WASHINGTON (Sept. 4, 2000)—Both the House and Senate insist they´re serious about passing legislation before the October recess to strengthen the federal government´s ability to respond to tire and auto safety defects.
But passage of a final bill before Congress´ current adjournment date of Oct. 13 seems dicey, now that two senators have placed holds on the Senate version sponsored by Sen. John McCain, R-Ariz.
The House still is working on its safety legislation, with the full House Commerce Committee scheduled to vote on its bill as this issue Oct. 5. However, the legislation may have to go to the House Judiciary Committee for consideration before reaching the House floor, a move consumer advocates condemn as a delaying tactic.
The best bet for auto recall reform this session seems to be the fiscal year 2001 appropriations bill for the Department of Transportation, which was approved Oct. 3 in a House-Senate conference committee with a provision requiring tire, auto and parts makers to notify the National Highway Traffic Safety Administration of foreign recalls.
Mr. McCain´s bill, which passed the Senate Commerce Committee Sept. 20, was scheduled for Senate floor consideration Sept. 28, but pulled at the last minute after the holds were placed on it.
Under Senate rules, a senator may place a hold on legislation scheduled for floor action for any reason, and his or her identity remains confidential. A spokeswoman for Mr. McCain´s office said she did not know the identity of the senators who placed a hold on the bill, or the reasons behind the holds.
Both the Senate and House bills—which include stringent criminal penalties for company officials who deliberately withhold information about product defects and a whopping increase in civil penalties—have drawn fierce criticism from auto and general industry lobbyists, who are fighting to have the bills either killed or watered down.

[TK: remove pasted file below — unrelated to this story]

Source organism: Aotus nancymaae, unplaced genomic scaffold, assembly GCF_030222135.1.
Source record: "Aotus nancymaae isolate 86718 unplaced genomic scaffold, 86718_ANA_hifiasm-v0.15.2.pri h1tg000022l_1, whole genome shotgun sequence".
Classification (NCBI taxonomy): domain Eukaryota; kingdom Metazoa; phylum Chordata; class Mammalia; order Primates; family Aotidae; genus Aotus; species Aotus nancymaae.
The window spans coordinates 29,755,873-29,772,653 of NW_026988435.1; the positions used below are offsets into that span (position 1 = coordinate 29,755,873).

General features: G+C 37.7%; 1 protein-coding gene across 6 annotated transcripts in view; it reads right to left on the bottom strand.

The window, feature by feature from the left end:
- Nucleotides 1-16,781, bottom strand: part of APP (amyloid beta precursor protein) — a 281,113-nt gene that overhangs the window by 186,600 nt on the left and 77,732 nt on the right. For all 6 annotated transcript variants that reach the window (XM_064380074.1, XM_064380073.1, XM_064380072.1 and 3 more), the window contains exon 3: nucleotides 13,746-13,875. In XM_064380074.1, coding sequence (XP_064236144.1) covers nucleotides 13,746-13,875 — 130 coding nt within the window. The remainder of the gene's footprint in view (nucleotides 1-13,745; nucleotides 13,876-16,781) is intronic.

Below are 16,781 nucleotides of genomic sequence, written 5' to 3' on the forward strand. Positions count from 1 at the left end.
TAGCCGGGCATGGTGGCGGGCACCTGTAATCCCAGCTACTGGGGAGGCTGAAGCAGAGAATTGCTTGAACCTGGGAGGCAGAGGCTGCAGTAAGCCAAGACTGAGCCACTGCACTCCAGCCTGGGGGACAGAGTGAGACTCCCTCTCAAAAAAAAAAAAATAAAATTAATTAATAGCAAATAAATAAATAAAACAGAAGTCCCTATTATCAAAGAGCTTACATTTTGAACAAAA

The comments of R. Bruce Josten, executive vice president of government affairs for the U.S. Chamber of Commerce, are typical. In a Sept. 27 letter to Rep. Thomas Bliley, R-Va., chairman of the House Commerce Committee, Mr. Josten unsuccessfully urged Mr. Bliley to put off the subcommittee vote scheduled that day.
"It is premature to rush into a markup on legislation that was literally drafted in the dead of night..., particularly if that legislation contains substantial criminal penalties," Mr. Josten wrote. "The risks are simply too great that innocent people will become potentially criminally liable because of mistakes or omissions made in middle-of-the-night drafting."
On the other hand, consumer activists say the House and Senate bills don´t go far enough. For example, they feel there should be no cap on civil penalties for companies that knowingly sell defective tires or vehicles, though they agree the increase in maximum penalties in both bills—to $15 million from $925,000—is a step in the right direction.
One group of watchdog organizations—including Common Cause, Consumers Union, Public Campaign, and Consumers for Auto Reliability and Safety—joined together at an Oct. 2 press conference to call not only for passage of safety legislation, but also for campaign finance reform, saying the Firestone ATX and Wilderness AT recall underscores the need for both.
The automotive industry, the associations said, has contributed more than $55 million to federal candidates and political parties since 1990, while since 1980 NHTSA´s budget has fallen 36 percent.
Large campaign contributions give tire and auto lobbyists disproportionate clout in framing auto safety legislation, said to Rosemary Shahan of CARS. The current House and Senate bills are "under assault by corporate criminal interests that want to get away with murder," Ms. Shahan said.
As insurance against the reform bills dying with the 106th Congress, Sen. Richard Shelby, R-Ala., added a provision to the DOT appropriations bill that auto and equipment manufacturers must inform NHTSA "of information of and actions taken to remedy equipment defects that affect the safety of vehicles sold in foreign nations that are also sold in the United States."
In a press release, Mr. Shelby specifically cited Ford Motor Co.´s "owner notification programs" to replace Firestone tires on Ford vehicles in Saudi Arabia, Venezuela and other countries. "Ford would have been required to notify NHTSA of these campaigns if they had occurred in the United States," the release stated.